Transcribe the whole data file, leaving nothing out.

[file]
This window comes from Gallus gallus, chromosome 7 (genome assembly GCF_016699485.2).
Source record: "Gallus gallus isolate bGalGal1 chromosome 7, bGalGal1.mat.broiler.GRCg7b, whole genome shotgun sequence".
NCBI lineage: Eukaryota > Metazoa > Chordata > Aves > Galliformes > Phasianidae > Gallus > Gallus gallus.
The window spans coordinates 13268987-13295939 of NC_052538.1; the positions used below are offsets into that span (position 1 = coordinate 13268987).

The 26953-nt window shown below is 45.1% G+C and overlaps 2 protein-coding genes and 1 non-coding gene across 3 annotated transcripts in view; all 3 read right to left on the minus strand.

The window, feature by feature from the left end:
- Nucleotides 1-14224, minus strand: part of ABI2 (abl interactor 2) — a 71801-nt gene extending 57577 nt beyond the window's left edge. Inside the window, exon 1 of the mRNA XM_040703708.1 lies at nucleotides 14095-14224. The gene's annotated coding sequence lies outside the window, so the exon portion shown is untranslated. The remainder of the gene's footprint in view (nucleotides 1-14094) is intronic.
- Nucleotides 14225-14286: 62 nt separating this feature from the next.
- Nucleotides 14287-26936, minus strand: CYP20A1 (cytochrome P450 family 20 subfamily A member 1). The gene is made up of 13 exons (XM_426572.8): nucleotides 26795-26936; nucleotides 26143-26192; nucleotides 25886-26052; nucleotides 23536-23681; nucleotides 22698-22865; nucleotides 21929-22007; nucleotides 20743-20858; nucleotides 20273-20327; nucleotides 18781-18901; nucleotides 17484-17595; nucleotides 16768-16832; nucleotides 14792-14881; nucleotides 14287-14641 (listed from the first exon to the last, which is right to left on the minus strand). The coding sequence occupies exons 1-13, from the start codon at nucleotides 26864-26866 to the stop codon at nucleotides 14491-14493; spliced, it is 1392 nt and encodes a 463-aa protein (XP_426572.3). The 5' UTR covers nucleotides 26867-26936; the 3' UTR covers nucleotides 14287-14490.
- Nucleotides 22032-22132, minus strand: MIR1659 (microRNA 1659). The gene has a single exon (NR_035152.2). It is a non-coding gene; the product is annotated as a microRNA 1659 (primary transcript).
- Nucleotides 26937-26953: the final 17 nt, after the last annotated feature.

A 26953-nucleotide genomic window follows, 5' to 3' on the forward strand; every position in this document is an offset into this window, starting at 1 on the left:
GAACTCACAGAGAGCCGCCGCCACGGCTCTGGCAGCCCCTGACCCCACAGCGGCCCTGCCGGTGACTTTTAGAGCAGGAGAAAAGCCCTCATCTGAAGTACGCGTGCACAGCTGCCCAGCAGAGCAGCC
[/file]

This window comes from Gallus gallus, chromosome 7 (genome assembly GCF_016699485.2).
Source record: "Gallus gallus isolate bGalGal1 chromosome 7, bGalGal1.mat.broiler.GRCg7b, whole genome shotgun sequence".
NCBI lineage: Eukaryota > Metazoa > Chordata > Aves > Galliformes > Phasianidae > Gallus > Gallus gallus.
The window spans coordinates 13268987-13295939 of NC_052538.1; the positions used below are offsets into that span (position 1 = coordinate 13268987).

The 26953-nt window shown below is 45.1% G+C and overlaps 2 protein-coding genes and 1 non-coding gene across 3 annotated transcripts in view; all 3 read right to left on the minus strand.

The window, feature by feature from the left end:
- Nucleotides 1-14224, minus strand: part of ABI2 (abl interactor 2) — a 71801-nt gene extending 57577 nt beyond the window's left edge. Inside the window, exon 1 of the mRNA XM_040703708.1 lies at nucleotides 14095-14224. The gene's annotated coding sequence lies outside the window, so the exon portion shown is untranslated. The remainder of the gene's footprint in view (nucleotides 1-14094) is intronic.
- Nucleotides 14225-14286: 62 nt separating this feature from the next.
- Nucleotides 14287-26936, minus strand: CYP20A1 (cytochrome P450 family 20 subfamily A member 1). The gene is made up of 13 exons (XM_426572.8): nucleotides 26795-26936; nucleotides 26143-26192; nucleotides 25886-26052; nucleotides 23536-23681; nucleotides 22698-22865; nucleotides 21929-22007; nucleotides 20743-20858; nucleotides 20273-20327; nucleotides 18781-18901; nucleotides 17484-17595; nucleotides 16768-16832; nucleotides 14792-14881; nucleotides 14287-14641 (listed from the first exon to the last, which is right to left on the minus strand). The coding sequence occupies exons 1-13, from the start codon at nucleotides 26864-26866 to the stop codon at nucleotides 14491-14493; spliced, it is 1392 nt and encodes a 463-aa protein (XP_426572.3). The 5' UTR covers nucleotides 26867-26936; the 3' UTR covers nucleotides 14287-14490.
- Nucleotides 22032-22132, minus strand: MIR1659 (microRNA 1659). The gene has a single exon (NR_035152.2). It is a non-coding gene; the product is annotated as a microRNA 1659 (primary transcript).
- Nucleotides 26937-26953: the final 17 nt, after the last annotated feature.

A 26953-nucleotide genomic window follows, 5' to 3' on the forward strand; every position in this document is an offset into this window, starting at 1 on the left:
GAACTCACAGAGAGCCGCCGCCACGGCTCTGGCAGCCCCTGACCCCACAGCGGCCCTGCCGGTGACTTTTAGAGCAGGAGAAAAGCCCTCATCTGAAGTACGCGTGCACAGCTGCCCAGCAGAGCAGCC